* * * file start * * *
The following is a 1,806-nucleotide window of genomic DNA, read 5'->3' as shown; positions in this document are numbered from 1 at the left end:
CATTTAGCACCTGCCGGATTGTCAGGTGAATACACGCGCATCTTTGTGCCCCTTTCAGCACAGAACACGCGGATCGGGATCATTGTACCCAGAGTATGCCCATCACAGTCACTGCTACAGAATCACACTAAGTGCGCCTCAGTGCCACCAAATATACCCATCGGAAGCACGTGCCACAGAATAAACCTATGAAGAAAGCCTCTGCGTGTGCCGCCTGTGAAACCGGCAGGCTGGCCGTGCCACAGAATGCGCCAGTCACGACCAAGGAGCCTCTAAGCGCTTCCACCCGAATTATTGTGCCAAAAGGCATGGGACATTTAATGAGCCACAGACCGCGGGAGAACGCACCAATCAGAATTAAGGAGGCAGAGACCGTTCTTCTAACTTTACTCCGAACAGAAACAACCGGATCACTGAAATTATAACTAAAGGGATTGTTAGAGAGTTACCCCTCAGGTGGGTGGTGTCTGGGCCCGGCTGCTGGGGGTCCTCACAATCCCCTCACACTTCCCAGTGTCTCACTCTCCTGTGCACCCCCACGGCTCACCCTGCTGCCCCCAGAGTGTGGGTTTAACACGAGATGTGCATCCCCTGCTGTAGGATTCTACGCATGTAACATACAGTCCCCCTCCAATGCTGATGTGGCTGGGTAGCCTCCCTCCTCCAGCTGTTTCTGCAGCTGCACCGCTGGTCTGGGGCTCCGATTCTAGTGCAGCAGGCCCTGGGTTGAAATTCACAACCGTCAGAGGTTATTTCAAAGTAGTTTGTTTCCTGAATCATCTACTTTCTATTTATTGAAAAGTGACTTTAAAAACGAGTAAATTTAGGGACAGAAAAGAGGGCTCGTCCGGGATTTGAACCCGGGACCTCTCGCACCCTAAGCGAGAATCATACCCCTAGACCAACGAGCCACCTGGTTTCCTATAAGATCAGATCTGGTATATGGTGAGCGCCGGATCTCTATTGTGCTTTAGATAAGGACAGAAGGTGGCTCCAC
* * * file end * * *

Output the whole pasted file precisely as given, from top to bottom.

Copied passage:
The following is a 1,806-nucleotide window of genomic DNA, read 5'->3' as shown; positions in this document are numbered from 1 at the left end:
CATTTAGCACCTGCCGGATTGTCAGGTGAATACACGCGCATCTTTGTGCCCCTTTCAGCACAGAACACGCGGATCGGGATCATTGTACCCAGAGTATGCCCATCACAGTCACTGCTACAGAATCACACTAAGTGCGCCTCAGTGCCACCAAATATACCCATCGGAAGCACGTGCCACAGAATAAACCTATGAAGAAAGCCTCTGCGTGTGCCGCCTGTGAAACCGGCAGGCTGGCCGTGCCACAGAATGCGCCAGTCACGACCAAGGAGCCTCTAAGCGCTTCCACCCGAATTATTGTGCCAAAAGGCATGGGACATTTAATGAGCCACAGACCGCGGGAGAACGCACCAATCAGAATTAAGGAGGCAGAGACCGTTCTTCTAACTTTACTCCGAACAGAAACAACCGGATCACTGAAATTATAACTAAAGGGATTGTTAGAGAGTTACCCCTCAGGTGGGTGGTGTCTGGGCCCGGCTGCTGGGGGTCCTCACAATCCCCTCACACTTCCCAGTGTCTCACTCTCCTGTGCACCCCCACGGCTCACCCTGCTGCCCCCAGAGTGTGGGTTTAACACGAGATGTGCATCCCCTGCTGTAGGATTCTACGCATGTAACATACAGTCCCCCTCCAATGCTGATGTGGCTGGGTAGCCTCCCTCCTCCAGCTGTTTCTGCAGCTGCACCGCTGGTCTGGGGCTCCGATTCTAGTGCAGCAGGCCCTGGGTTGAAATTCACAACCGTCAGAGGTTATTTCAAAGTAGTTTGTTTCCTGAATCATCTACTTTCTATTTATTGAAAAGTGACTTTAAAAACGAGTAAATTTAGGGACAGAAAAGAGGGCTCGTCCGGGATTTGAACCCGGGACCTCTCGCACCCTAAGCGAGAATCATACCCCTAGACCAACGAGCCACCTGGTTTCCTATAAGATCAGATCTGGTATATGGTGAGCGCCGGATCTCTATTGTGCTTTAGATAAGGACAGAAGGTGGCTCCAC